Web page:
Legacy security systems and practices are often not sufficient to protect companies’ expanding use of cloud and mobile technologies, according to a CompTIA study.
Malware and hacking are still the top threats causing concern, with nearly half of all companies citing these as serious concerns.
"One of the most important things that small businesses can do is to form a policy around security," Seth Robinson, senior director, technology analysis, CompTIA, told eWEEK. "Only 44 percent of SMBs say that they have a comprehensive security policy in place. The key part in forming a policy is having discussions across an organization to ensure that everyone is on the same page."
ComTIA’s online survey of 700 U.S. business and technology professionals also found that just over half (54 percent) of companies offer some form of cybersecurity training, which is typically done during new employee orientation or an annual refresher course. However, there are few metrics to evaluate the effectiveness of this training.
The survey also indicated that companies are bringing in new security technologies to go along with the new mobile and cloud technologies they’re using.
Data loss prevention (DLP) is one of the most common new tools, currently in use by 58 percent of companies.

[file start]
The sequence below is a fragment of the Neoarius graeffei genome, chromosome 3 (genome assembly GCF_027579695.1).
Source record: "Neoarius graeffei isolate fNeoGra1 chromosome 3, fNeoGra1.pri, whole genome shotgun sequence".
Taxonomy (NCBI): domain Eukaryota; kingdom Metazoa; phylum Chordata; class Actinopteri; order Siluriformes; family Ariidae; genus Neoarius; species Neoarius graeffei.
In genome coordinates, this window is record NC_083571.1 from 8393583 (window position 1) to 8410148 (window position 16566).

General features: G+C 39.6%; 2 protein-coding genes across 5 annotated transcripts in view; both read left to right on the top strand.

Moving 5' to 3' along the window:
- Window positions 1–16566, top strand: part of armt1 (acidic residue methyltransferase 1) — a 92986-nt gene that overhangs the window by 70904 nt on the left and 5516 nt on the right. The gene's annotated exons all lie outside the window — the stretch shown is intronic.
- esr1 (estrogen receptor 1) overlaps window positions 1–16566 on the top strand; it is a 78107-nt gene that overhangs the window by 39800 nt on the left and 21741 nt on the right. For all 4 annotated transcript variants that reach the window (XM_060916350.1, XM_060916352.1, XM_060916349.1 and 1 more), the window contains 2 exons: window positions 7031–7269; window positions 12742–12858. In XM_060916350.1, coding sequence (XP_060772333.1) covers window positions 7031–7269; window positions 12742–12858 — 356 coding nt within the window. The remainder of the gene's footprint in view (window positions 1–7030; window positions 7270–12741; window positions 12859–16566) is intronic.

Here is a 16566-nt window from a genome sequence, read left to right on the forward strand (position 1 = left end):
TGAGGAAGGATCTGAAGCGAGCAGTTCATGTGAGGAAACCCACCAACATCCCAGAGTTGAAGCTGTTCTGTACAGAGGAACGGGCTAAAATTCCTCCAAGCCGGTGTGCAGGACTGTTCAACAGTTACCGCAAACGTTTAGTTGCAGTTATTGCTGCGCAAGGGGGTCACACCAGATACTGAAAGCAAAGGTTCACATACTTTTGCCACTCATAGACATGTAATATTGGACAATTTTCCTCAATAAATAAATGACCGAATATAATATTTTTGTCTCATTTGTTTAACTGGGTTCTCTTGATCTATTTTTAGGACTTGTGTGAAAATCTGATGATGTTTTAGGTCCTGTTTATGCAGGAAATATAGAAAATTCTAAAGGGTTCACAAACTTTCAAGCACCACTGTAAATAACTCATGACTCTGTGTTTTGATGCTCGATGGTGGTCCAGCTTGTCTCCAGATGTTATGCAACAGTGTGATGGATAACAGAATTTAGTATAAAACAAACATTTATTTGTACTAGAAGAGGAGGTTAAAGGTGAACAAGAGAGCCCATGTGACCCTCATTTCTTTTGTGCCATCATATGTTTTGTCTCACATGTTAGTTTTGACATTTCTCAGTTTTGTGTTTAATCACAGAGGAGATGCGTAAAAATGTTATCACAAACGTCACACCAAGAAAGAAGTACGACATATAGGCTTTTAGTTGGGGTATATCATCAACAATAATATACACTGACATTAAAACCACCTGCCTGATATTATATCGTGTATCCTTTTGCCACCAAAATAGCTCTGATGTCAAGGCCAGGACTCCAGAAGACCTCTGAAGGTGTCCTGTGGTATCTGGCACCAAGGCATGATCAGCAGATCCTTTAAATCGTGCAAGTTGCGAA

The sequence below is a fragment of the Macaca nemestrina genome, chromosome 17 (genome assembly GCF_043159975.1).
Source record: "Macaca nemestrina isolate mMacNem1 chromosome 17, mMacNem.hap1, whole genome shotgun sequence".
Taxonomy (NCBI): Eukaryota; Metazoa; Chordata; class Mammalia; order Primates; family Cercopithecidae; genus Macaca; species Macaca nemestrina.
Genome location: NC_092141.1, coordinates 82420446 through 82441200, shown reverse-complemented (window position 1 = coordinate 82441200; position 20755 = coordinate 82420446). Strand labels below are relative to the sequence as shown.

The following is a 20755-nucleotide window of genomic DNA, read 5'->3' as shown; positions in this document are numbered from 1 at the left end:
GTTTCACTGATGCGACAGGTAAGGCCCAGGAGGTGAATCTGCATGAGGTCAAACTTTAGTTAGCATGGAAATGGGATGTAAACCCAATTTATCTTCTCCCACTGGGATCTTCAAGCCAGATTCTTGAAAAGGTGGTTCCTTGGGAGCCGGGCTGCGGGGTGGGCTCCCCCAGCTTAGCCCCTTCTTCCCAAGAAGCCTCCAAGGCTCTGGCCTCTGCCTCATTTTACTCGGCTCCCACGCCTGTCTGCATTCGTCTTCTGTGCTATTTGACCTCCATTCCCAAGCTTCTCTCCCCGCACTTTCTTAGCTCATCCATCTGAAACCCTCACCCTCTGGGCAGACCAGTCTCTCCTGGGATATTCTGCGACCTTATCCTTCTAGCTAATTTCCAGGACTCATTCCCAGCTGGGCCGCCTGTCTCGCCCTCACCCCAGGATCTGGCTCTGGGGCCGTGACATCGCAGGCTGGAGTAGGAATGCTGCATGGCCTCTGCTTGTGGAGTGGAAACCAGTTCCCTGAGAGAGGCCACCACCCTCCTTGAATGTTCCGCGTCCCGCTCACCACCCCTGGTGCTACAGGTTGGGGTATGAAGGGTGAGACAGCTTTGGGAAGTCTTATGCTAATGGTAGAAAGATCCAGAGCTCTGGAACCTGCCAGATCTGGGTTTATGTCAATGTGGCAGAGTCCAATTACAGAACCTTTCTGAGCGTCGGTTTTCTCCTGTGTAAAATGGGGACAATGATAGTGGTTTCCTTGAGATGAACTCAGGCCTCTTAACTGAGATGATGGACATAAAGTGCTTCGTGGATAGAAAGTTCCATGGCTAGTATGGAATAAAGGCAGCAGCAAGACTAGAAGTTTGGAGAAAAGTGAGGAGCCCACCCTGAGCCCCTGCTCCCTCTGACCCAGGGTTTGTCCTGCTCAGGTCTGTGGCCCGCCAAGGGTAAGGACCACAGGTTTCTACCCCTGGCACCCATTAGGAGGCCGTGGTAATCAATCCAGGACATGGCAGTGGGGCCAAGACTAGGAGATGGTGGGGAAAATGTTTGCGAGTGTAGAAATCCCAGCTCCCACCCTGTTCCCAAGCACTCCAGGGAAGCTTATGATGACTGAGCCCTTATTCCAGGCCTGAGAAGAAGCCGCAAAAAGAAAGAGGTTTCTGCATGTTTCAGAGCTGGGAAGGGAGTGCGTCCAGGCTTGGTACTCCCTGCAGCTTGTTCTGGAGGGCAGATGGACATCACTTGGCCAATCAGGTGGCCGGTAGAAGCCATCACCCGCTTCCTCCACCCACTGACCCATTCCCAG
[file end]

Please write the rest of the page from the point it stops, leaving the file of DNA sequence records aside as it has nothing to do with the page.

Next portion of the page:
Identity and access management (IAM) and security information and event management (SIEM) both showed strong growth in adoption, at 57 percent and 49 percent.
"The biggest challenge with security today is the broad scope that must be covered in building a strong defense. A traditional security scheme would focus on tools such as firewall and antivirus," Robinson said. "The mistake many companies make today is continuing to focus on these types of tools while ignoring other tools such as DLP and IAM. In addition, businesses must put much more effort into processes such as risk analysis and workforce issues such as training. A broader scope requires a more extensive resource commitment."
Just over half of the companies surveyed (52 percent) say greater interconnectivity has complicated their security.
"Up to this point, many security breaches in the headlines have involved standard security errors that have occurred at a massive scale," Robinson said. "Cyber criminals have been able to use many familiar forms of attack since they continue to be effective. As companies move forward with cloud computing and mobility, they will create new vulnerabilities."
He warned that cyber criminals will move to exploit these vulnerabilities as the potential for profit increases. This will force companies to put up new defenses while still maintaining the old ones.